9. “Studies show the possibility of a gene that correlates to infidelity. In 2008, Walum and colleagues investigated whether the various genes affect pair-bonding behavior in humans; 552 couples were examined; all had been married or co-habiting for at least five years. Men carrying the 334 vasopressin allele in a specific region of the vasopressin system scored significantly lower on the Partner Bonding Scale, indicating less feelings of attachment to their spouse. Moreover, their scores were dose dependent: those carrying two of these genes showed the lowest scores, followed by those carrying only one allele. Men carrying the 334 gene also experienced more marital crisis (including threat of divorce) during the past year, and men with two copies of this gene were approximately twice as likely to have had a marital crisis than those who had inherited either one or no copies of this allele. Last, the partners of men with one or two copies of this gene scored significantly lower on questionnaires measuring marital satisfaction. This study did not measure infidelity directly, but it did measure several factors likely to contribute to infidelity.”
10. “Several scientists have offered theories for the evolution of human adultery. I have proposed that during prehistory, philandering males disproportionately reproduced, selecting for the biological underpinnings of the roving eye in contemporary men. Unfaithful females reaped economic resources from their extra-dyadic partnerships, as well as additional males to help with parenting duties if their primary partner died or deserted them. Moreover, if an ancestral woman bore a child with this extra-marital partner, she also increased genetic variety in her descendants. Infidelity had unconscious biological payoffs for both males and females throughout prehistory, thus perpetuating the biological underpinnings and taste for infidelity in both sexes today.”
Huffington Post Divorce posted the findings of a study conducted by Texas A&M University which concluded that a male’s stronger sexual impulses could be to blame for his cheating habits, not his lack of self-control.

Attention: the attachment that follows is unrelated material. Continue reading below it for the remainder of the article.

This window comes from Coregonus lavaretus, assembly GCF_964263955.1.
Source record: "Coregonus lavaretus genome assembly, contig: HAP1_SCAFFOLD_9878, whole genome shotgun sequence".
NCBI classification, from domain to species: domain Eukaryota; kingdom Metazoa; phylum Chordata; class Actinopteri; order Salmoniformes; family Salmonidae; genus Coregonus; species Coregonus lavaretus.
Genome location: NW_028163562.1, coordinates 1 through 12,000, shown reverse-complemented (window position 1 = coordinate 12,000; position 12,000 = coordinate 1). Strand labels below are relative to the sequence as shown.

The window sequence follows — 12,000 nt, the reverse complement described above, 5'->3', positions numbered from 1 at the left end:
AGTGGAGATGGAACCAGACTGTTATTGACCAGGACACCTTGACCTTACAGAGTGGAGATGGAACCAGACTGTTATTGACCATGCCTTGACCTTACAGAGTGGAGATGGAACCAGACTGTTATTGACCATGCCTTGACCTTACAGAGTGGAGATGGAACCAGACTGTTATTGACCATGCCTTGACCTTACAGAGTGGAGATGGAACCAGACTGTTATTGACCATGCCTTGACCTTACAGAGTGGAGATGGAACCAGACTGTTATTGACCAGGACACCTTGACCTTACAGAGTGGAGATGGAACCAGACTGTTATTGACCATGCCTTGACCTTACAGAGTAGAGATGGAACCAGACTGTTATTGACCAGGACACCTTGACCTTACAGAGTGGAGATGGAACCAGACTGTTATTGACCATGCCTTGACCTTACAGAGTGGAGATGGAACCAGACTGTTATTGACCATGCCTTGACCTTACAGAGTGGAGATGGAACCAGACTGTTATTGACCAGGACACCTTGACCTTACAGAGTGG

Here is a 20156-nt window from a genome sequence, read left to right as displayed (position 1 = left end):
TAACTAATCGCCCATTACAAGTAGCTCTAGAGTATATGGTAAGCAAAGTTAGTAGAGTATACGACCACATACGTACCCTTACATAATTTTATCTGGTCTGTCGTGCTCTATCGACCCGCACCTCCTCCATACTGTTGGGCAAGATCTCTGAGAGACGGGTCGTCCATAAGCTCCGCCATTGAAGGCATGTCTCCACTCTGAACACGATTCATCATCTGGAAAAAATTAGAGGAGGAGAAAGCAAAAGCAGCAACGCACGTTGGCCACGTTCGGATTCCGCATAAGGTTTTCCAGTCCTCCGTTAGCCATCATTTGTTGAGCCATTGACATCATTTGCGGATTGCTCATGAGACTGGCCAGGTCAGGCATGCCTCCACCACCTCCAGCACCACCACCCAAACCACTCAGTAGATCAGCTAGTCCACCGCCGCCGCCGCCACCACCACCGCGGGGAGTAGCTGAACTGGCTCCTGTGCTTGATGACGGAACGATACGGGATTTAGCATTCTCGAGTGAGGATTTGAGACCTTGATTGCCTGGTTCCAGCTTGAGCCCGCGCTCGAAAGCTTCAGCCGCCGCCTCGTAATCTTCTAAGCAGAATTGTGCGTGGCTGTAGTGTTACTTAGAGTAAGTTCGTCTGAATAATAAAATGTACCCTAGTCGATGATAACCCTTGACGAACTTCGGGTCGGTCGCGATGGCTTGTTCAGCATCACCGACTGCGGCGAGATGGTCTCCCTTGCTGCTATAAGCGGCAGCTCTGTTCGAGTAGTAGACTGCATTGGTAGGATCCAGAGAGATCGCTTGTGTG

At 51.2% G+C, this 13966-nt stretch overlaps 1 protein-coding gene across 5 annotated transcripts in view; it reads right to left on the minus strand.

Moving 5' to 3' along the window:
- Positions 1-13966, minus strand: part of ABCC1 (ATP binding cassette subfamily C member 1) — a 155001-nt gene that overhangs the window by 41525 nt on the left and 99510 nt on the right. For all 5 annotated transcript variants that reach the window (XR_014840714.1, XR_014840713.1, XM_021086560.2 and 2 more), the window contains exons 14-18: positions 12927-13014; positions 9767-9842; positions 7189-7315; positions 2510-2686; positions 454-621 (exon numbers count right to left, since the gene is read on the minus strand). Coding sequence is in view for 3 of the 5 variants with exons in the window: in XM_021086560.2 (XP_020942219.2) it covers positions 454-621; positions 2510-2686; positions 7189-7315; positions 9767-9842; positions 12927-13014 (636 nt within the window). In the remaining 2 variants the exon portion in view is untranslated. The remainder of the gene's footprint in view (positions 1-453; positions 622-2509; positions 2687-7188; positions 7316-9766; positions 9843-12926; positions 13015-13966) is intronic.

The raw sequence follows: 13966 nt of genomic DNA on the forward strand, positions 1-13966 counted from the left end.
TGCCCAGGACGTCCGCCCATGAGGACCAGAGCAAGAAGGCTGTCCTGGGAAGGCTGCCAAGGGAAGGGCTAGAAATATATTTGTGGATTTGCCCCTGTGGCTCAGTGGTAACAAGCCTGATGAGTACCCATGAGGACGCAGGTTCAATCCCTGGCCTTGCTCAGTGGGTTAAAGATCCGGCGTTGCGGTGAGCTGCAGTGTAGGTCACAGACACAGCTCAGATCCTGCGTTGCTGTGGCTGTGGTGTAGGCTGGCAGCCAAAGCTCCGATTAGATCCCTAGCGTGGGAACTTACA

The first of two studies asked 70 males and 149 females how they responded to past sexual temptations.
The authors of the study, Natasha Tidwell and Paul Eastwick, concluded that men and women have no evident differences in self-control. However…
According to Tidwell, “When men reflected on their past sexual behavior, they reported experiencing relatively stronger impulses and acting on those impulses more than women did.”
Eastwick pointed out that men cheat most often because they give in to their sexual impulses. “Men have plenty of self-control — just as much as women. However, if men fail to use self-control, their sexual impulses can be quite strong. This is often the situation when cheating occurs,” Eastwick explained.
The second study consisted of 326 men and 274 women given a rapid-response test. During the test, researchers showed participants photos of generally attractive/desirable potential romantic partners, as well as generally unattractive/undesirable potential romantic partners. Each photo was also accompanied by computer-generated compatibility information. The participants were asked whether or not they’d like to enter into a romantic relationship with that person.
The study found that, “men were more likely to accept attractive people, regardless of whether the computer deemed them a good or bad match. According to the researchers, this indicates that men have a stronger impulse to become romantically involved with desirable individuals even if the relationship would be bad — like an affair would be.”
Check out this infographic posted by Richard Johnson of the National Post demonstrating the
demographics of adultery according to a 2011 survey of 918 US adults by the Kinsey Institute
for Research in Sex, Gender, and Reproduction.
23.2% of men and 19.2% of women featured below said they had cheating in their current relationship!
GQ featured an article referring new data compiled from the most popular dating site for people looking for extramarital affairs, AshleyMadison.com.
According to GQ…cheaters cheat for disappointingly predictable and unentertaining reasons, such as…”because they’re rich and they just want to, okay?”
AshleyMadison surveyed 53,000 members and revealed that “80.3 percent of male cheaters and 72.3 percent of females out-earn their spouses, and 81% of males and 77 percent of females spend more than $500 on their cheating partners. By comparison, only 47 percent of men surveyed and 40% of women spend as much on their spouses.”
AshleyMadison’s founder and CEO, Noel Biderman, says, “We were not entirely surprised by the findings since cheaters are often the well-connected earners who have the means to do what they want.”
Another interesting tidbit. Over 50% of the cheaters have 300+ LinkedIn connections. And according to GQ, it’s “because that’s the kind of people they are. People who really enjoy spending time on the website LinkedIn. You know, super exciting people.”